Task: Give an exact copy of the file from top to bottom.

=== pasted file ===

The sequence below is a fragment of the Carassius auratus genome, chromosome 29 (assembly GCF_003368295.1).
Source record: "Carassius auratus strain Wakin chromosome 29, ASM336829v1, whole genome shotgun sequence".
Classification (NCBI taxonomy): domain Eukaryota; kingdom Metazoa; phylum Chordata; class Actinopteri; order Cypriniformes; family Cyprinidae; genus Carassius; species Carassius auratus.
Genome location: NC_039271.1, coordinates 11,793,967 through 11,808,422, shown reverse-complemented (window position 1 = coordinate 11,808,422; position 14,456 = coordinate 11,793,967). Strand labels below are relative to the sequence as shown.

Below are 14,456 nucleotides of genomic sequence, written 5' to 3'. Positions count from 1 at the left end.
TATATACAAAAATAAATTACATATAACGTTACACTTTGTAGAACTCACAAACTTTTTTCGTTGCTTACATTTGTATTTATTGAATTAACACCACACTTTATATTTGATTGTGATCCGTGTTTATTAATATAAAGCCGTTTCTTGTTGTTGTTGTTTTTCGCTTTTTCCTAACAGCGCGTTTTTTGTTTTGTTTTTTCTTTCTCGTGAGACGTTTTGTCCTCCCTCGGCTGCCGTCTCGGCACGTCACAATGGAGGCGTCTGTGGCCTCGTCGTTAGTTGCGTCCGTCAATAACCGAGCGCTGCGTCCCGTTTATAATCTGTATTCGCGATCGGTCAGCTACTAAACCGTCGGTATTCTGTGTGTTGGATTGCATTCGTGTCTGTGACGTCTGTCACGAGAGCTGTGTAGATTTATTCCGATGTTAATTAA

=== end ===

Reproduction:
The sequence below is a fragment of the Carassius auratus genome, chromosome 29 (assembly GCF_003368295.1).
Source record: "Carassius auratus strain Wakin chromosome 29, ASM336829v1, whole genome shotgun sequence".
Classification (NCBI taxonomy): domain Eukaryota; kingdom Metazoa; phylum Chordata; class Actinopteri; order Cypriniformes; family Cyprinidae; genus Carassius; species Carassius auratus.
Genome location: NC_039271.1, coordinates 11,793,967 through 11,808,422, shown reverse-complemented (window position 1 = coordinate 11,808,422; position 14,456 = coordinate 11,793,967). Strand labels below are relative to the sequence as shown.

Below are 14,456 nucleotides of genomic sequence, written 5' to 3'. Positions count from 1 at the left end.
TATATACAAAAATAAATTACATATAACGTTACACTTTGTAGAACTCACAAACTTTTTTCGTTGCTTACATTTGTATTTATTGAATTAACACCACACTTTATATTTGATTGTGATCCGTGTTTATTAATATAAAGCCGTTTCTTGTTGTTGTTGTTTTTCGCTTTTTCCTAACAGCGCGTTTTTTGTTTTGTTTTTTCTTTCTCGTGAGACGTTTTGTCCTCCCTCGGCTGCCGTCTCGGCACGTCACAATGGAGGCGTCTGTGGCCTCGTCGTTAGTTGCGTCCGTCAATAACCGAGCGCTGCGTCCCGTTTATAATCTGTATTCGCGATCGGTCAGCTACTAAACCGTCGGTATTCTGTGTGTTGGATTGCATTCGTGTCTGTGACGTCTGTCACGAGAGCTGTGTAGATTTATTCCGATGTTAATTAA